For this reason, I like a quantitative system for what value I place on a player in addition to what value I think the market will place on that same player. For example, every year there are over-hyped rookies or favorite sleepers that everyone loves in addition to the still solid, yet aging veterans that don’t seem to get much love. There are also players that each owner plans on avoiding at all costs – those are easy to assign a $0 value to, indicating you will not bid on that player. But, what would you have paid for Odell Beckham in his rookie season? Did you believe the hype? If you assign your own values putting in your belief on his performance, then those values are determined based on your projections of how the player will perform. Once you’ve convinced yourself you’ve properly modeled the point values each player can deliver to your fantasy team, you’ll be more apt to hold to the auction values you’ve assigned to each player. When you’re bidding on players, you’re really bidding on a set of point values and risk of achieving those points for your team.
One of the trickiest issues is to determine the relative worth of players playing different positions in an auction setting. Intuitively everyone knows the top RB should be worth the most money because they typically get drafted first. The top RB in the FFWC format typically has scored > 350 pts. The top QB typically scores > 400 pts and the top WR typically scores > 300 pts.
The following is a methodical process to come up with the auction values.
Step 1: Determine your performance projections
Do this step for all 240 players that will be auctioned off. This sounds difficult, but FullTime Fantasy does an excellent job of providing projections for you. Sort this list by position.
Step 2: Determine how many players at each position are worth $1.
For example, in the FFWC format, 12 teams compete in each league with a roster size of 20. There are 11 starting positions (1 QB, 2 RBs, 3 WRs, 1 TE, 2 Flex, 1 D and 1 K). In an auction, it’s likely that a large percentage of the players auctioned off go for minimal $1 or $2. price. Many times, an owner will pre-empt owners from taking a certain handcuff running back or deep sleeper WR or marginal tight end by nominating them for $2. knowing most owners wouldn’t go to $3 to steal them. Obtaining average auction valuations using the internet can give you a feel for where in the rankings QBs, RBs, WRs etc. will go for these minimal $1 and $2. bids. Since auctions aren’t as popular as drafts, obtaining and filtering this data is a little more cumbersome than working with average draft positions, but the data’s out there and you can approximate who you think will go for minimal bids given this data with a little intuition and experience mixed in.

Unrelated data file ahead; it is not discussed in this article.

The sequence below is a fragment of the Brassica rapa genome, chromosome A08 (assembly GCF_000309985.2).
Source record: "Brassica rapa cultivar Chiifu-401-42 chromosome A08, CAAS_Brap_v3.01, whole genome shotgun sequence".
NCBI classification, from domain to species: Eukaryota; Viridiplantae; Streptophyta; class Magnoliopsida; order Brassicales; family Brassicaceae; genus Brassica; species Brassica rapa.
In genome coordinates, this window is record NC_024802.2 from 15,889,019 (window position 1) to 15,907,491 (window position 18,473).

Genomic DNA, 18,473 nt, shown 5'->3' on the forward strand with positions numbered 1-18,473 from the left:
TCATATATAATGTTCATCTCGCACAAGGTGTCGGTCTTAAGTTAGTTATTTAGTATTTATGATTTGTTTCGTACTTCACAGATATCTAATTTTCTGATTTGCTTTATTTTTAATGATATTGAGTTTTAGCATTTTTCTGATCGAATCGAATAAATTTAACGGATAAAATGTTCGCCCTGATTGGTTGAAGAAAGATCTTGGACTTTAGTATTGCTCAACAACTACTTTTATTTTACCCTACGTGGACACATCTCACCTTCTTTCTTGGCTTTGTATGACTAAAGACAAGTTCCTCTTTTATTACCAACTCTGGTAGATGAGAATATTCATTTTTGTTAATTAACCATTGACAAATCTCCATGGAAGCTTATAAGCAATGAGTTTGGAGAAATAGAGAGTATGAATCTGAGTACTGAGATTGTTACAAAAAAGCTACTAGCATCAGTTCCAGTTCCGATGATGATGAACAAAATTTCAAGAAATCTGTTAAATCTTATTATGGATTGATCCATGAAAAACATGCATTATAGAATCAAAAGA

For example, looking at auction data from various sites prior to the FFWC auction last year, there were 41 unique RB’s that always had assigned values higher than $1 and there were 63 RB’s that had received a maximum bid greater than $1. That means the likely maximum RB rank that you’d assign a $1 value would reside between the 41st RB and the 63rd RB. The auction I participated in at the FFWC had 50 RBs receive a price higher than $2 and 64 had received a price greater than $1. A similar analysis is performed at each position to give you these baseline players. Note the difference in the average auction values vs the actual FFWC values. This, in part, is because most auction leagues auction off fewer players than the FFWC. This can be frustrating, but it also provides you with an opportunity to obtain a competitive advantage. Let’s assume the following:
You have now assigned a value for perhaps 91 of the 240 players that will be auctioned off. You’re over one-third of the way done! What you’ve also done is effectively declared that the other 149 players will be competed for with a pool of money of $2,275 (12 teams with $200 =$2,400 less 57 players at $1 each and less 34 players at $2 each = $2,275).
Step 3: Assigning Value
Now you have your basis $1 and $2 players at each position. Every player who outscores these players in your performance projections has value to your team. But how much value is the key question?